You shot it on VCR. The soundtrack is really earthy and rough. What motivated you to give the film this kind of tactile and human look and feel?
First, I’d like to say something about the soundtrack. My symbiotic sister, Sabrina [Fuentes], absolutely killed it. She took her time carefully writing a song that couldn’t be more perfect for the film! It almost makes me cry every time I give it a listen. She blows my mind. As for the look and feel of the movie, she also shot it, which is the reason for its intimate and human feel. Sabrina knows me better than most people, and she knew exactly how to do this. There’s just something different about doing things with your best friend. Doing things with close friends adds an undeniable vulnerability to what is being made, always. If it had been some random dude, I doubt we would have gotten any of the shots we did. It had to be my best friend, especially for the crying parts.
You and Sabrina must have had so many adventures growing up together. Is there one memory you have of times spent with her that you cherish more than others? When did you first meet?
It could be when we went to prom. That was really pure. I had skipped my prom, so I was really happy to take my BFF to hers. I remember thinking, “Wow, we’ve grown up so fast. It’s so beautiful that we are still here together.” I met Sabrina in 2014, right in front of VFiles, where we interned together. It was a sunny summer day and she was wearing a denim dress with her old light blue glasses that she doesn’t like to talk about. I love them though just because they were so her. Following that day, we went on to work together and hang out a lot at McDonald’s, where we would eat chicken nuggets with honey on them. Something, we learned from Danielle [Greco].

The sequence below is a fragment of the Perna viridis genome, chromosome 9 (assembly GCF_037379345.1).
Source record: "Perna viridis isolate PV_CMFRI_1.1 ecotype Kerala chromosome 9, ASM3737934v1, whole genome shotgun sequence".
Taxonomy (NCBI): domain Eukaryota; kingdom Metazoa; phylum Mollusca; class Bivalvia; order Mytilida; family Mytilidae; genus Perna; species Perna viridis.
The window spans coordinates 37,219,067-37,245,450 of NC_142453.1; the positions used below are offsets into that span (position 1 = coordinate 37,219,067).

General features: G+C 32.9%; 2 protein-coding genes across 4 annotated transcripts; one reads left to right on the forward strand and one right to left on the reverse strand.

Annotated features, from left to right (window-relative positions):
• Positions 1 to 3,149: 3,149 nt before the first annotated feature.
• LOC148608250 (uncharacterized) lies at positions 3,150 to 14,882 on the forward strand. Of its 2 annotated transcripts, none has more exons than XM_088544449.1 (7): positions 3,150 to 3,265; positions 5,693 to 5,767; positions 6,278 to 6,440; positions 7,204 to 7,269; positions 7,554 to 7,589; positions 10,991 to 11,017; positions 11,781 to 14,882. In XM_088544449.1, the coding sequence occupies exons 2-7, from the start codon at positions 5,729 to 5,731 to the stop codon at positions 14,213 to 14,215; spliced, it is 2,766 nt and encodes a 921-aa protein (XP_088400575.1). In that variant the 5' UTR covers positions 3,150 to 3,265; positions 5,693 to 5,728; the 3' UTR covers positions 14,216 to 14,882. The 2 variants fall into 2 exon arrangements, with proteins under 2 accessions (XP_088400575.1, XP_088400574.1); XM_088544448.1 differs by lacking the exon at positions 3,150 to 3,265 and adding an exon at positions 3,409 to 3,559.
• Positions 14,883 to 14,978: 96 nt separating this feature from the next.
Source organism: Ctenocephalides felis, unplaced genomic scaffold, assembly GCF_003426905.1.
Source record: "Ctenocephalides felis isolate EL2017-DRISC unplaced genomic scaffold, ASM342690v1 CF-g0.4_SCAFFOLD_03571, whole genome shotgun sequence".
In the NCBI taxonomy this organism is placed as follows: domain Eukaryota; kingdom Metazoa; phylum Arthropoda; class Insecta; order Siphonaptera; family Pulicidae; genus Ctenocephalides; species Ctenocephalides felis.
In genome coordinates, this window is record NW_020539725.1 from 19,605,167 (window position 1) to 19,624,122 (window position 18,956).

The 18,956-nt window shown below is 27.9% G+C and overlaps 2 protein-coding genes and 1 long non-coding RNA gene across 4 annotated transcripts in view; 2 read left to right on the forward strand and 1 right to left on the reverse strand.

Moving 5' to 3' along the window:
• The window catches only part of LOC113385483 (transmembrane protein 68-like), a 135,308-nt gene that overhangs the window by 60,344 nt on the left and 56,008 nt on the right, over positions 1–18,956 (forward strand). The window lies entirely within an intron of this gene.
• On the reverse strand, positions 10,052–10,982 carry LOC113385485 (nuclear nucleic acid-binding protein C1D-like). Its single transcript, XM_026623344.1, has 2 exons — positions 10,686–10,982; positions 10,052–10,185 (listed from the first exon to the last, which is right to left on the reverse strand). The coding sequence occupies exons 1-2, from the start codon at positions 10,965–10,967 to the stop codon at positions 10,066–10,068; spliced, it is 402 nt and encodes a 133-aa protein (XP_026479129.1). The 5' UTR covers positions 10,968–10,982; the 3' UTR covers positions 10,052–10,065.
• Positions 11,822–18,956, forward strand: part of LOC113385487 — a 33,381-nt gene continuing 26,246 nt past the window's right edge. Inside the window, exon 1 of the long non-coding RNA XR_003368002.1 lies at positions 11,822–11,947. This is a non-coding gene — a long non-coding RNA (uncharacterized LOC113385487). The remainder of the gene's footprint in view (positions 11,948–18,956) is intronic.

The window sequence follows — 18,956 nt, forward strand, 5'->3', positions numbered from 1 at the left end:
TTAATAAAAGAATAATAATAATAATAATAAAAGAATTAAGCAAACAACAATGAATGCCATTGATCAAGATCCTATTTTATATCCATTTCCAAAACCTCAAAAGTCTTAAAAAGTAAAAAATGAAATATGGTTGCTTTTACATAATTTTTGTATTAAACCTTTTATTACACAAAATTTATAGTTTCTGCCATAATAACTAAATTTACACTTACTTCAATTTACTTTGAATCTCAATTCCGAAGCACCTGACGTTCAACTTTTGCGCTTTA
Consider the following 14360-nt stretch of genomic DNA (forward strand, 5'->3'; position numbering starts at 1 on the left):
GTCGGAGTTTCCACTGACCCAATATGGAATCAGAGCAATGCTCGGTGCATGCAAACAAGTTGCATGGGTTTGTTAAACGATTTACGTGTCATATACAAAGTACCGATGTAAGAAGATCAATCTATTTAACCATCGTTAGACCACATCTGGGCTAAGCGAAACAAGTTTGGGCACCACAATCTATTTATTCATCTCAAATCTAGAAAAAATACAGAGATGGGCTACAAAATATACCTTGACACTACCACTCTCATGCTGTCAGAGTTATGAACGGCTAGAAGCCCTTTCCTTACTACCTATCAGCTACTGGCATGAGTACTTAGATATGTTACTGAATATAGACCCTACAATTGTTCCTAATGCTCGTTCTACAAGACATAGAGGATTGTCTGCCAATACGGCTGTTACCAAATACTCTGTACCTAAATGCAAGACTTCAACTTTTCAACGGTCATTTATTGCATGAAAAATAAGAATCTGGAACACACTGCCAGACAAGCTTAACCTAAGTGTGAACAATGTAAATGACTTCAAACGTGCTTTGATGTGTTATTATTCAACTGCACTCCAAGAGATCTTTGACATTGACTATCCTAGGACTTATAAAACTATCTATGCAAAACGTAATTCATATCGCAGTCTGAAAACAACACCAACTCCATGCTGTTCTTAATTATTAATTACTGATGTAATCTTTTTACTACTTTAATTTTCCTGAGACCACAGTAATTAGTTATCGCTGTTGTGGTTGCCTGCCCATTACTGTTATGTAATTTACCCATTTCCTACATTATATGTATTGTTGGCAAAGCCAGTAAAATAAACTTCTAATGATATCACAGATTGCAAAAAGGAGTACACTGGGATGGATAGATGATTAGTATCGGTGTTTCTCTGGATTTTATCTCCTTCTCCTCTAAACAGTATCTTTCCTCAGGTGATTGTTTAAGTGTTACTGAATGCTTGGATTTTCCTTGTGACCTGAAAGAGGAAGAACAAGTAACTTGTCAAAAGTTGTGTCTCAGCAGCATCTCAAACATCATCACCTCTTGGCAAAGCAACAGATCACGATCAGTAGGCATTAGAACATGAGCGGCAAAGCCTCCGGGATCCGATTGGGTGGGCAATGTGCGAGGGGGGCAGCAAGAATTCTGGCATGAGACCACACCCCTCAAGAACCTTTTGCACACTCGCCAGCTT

You’ve lived a lot of your life under the glare of Instagram. How does social media sit with you currently? How do you see it evolving?
I have mixed feelings on it. It’s been a great tool for me in terms of work. I think it does wonders in terms of communication and serving as a portfolio. It’s a powerful and fast way to share anything. At the same time, I think it’s invasive and a breeding ground for people to be as performative as possible. People are really calculated about their online persona and appearance, which I think makes it really impure. And since people can get “famous” on it so easily and the number just keeps growing, I think that area of influence will die out. If everyone is famous, no one is.
What are you up to currently? Are there any projects coming up this year you’re especially looking forward to?
I am currently in school. I also work as a contractual photographer for Stussy and X-Girl. I am also the PR manager for the US at X-Girl. I’m trying to get my ducks in a row there, but I also plan to release a couple mixed media books this year, potentially a new rom com. I’d would love to get back into ceramics and just keep doing my art as I do now. I just shot and directed a music video for Pretty Sick. Stay tuned, the song and video is a banger. What I really would not be opposed to is having a milkshake with two straws that doesn’t come with a side of disappointment.